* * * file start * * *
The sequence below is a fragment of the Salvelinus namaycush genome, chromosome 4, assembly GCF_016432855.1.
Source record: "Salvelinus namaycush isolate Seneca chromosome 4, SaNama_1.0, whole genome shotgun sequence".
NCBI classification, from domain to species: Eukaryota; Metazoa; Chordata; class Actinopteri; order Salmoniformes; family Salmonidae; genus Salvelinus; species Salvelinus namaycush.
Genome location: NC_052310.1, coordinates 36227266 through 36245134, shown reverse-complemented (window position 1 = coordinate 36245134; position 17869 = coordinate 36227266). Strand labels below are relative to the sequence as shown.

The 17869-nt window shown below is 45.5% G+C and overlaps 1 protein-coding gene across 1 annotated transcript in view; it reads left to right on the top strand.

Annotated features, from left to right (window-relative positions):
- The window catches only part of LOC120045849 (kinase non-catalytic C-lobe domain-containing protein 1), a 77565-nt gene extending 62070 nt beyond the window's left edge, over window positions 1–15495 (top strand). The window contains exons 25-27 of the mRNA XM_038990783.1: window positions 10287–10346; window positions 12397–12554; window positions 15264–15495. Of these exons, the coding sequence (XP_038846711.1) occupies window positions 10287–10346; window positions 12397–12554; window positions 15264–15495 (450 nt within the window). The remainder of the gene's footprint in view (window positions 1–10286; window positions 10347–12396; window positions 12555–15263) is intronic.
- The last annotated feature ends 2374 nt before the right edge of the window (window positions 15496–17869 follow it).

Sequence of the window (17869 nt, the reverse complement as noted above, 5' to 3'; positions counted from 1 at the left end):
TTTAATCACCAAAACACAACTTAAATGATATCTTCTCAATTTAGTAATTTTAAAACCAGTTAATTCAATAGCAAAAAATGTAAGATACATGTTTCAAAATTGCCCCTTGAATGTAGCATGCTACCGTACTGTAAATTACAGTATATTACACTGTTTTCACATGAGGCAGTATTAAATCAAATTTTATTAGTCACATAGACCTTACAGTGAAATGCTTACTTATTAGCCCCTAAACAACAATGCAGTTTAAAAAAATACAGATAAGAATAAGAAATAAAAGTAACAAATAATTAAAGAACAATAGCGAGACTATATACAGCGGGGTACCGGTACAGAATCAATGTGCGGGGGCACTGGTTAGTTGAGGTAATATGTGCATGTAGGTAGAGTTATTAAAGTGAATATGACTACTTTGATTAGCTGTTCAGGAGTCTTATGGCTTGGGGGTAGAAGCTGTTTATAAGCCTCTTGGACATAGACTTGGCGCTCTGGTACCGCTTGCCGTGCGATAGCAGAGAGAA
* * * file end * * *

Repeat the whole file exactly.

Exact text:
The sequence below is a fragment of the Salvelinus namaycush genome, chromosome 4, assembly GCF_016432855.1.
Source record: "Salvelinus namaycush isolate Seneca chromosome 4, SaNama_1.0, whole genome shotgun sequence".
NCBI classification, from domain to species: Eukaryota; Metazoa; Chordata; class Actinopteri; order Salmoniformes; family Salmonidae; genus Salvelinus; species Salvelinus namaycush.
Genome location: NC_052310.1, coordinates 36227266 through 36245134, shown reverse-complemented (window position 1 = coordinate 36245134; position 17869 = coordinate 36227266). Strand labels below are relative to the sequence as shown.

The 17869-nt window shown below is 45.5% G+C and overlaps 1 protein-coding gene across 1 annotated transcript in view; it reads left to right on the top strand.

Annotated features, from left to right (window-relative positions):
- The window catches only part of LOC120045849 (kinase non-catalytic C-lobe domain-containing protein 1), a 77565-nt gene extending 62070 nt beyond the window's left edge, over window positions 1–15495 (top strand). The window contains exons 25-27 of the mRNA XM_038990783.1: window positions 10287–10346; window positions 12397–12554; window positions 15264–15495. Of these exons, the coding sequence (XP_038846711.1) occupies window positions 10287–10346; window positions 12397–12554; window positions 15264–15495 (450 nt within the window). The remainder of the gene's footprint in view (window positions 1–10286; window positions 10347–12396; window positions 12555–15263) is intronic.
- The last annotated feature ends 2374 nt before the right edge of the window (window positions 15496–17869 follow it).

Sequence of the window (17869 nt, the reverse complement as noted above, 5' to 3'; positions counted from 1 at the left end):
TTTAATCACCAAAACACAACTTAAATGATATCTTCTCAATTTAGTAATTTTAAAACCAGTTAATTCAATAGCAAAAAATGTAAGATACATGTTTCAAAATTGCCCCTTGAATGTAGCATGCTACCGTACTGTAAATTACAGTATATTACACTGTTTTCACATGAGGCAGTATTAAATCAAATTTTATTAGTCACATAGACCTTACAGTGAAATGCTTACTTATTAGCCCCTAAACAACAATGCAGTTTAAAAAAATACAGATAAGAATAAGAAATAAAAGTAACAAATAATTAAAGAACAATAGCGAGACTATATACAGCGGGGTACCGGTACAGAATCAATGTGCGGGGGCACTGGTTAGTTGAGGTAATATGTGCATGTAGGTAGAGTTATTAAAGTGAATATGACTACTTTGATTAGCTGTTCAGGAGTCTTATGGCTTGGGGGTAGAAGCTGTTTATAAGCCTCTTGGACATAGACTTGGCGCTCTGGTACCGCTTGCCGTGCGATAGCAGAGAGAA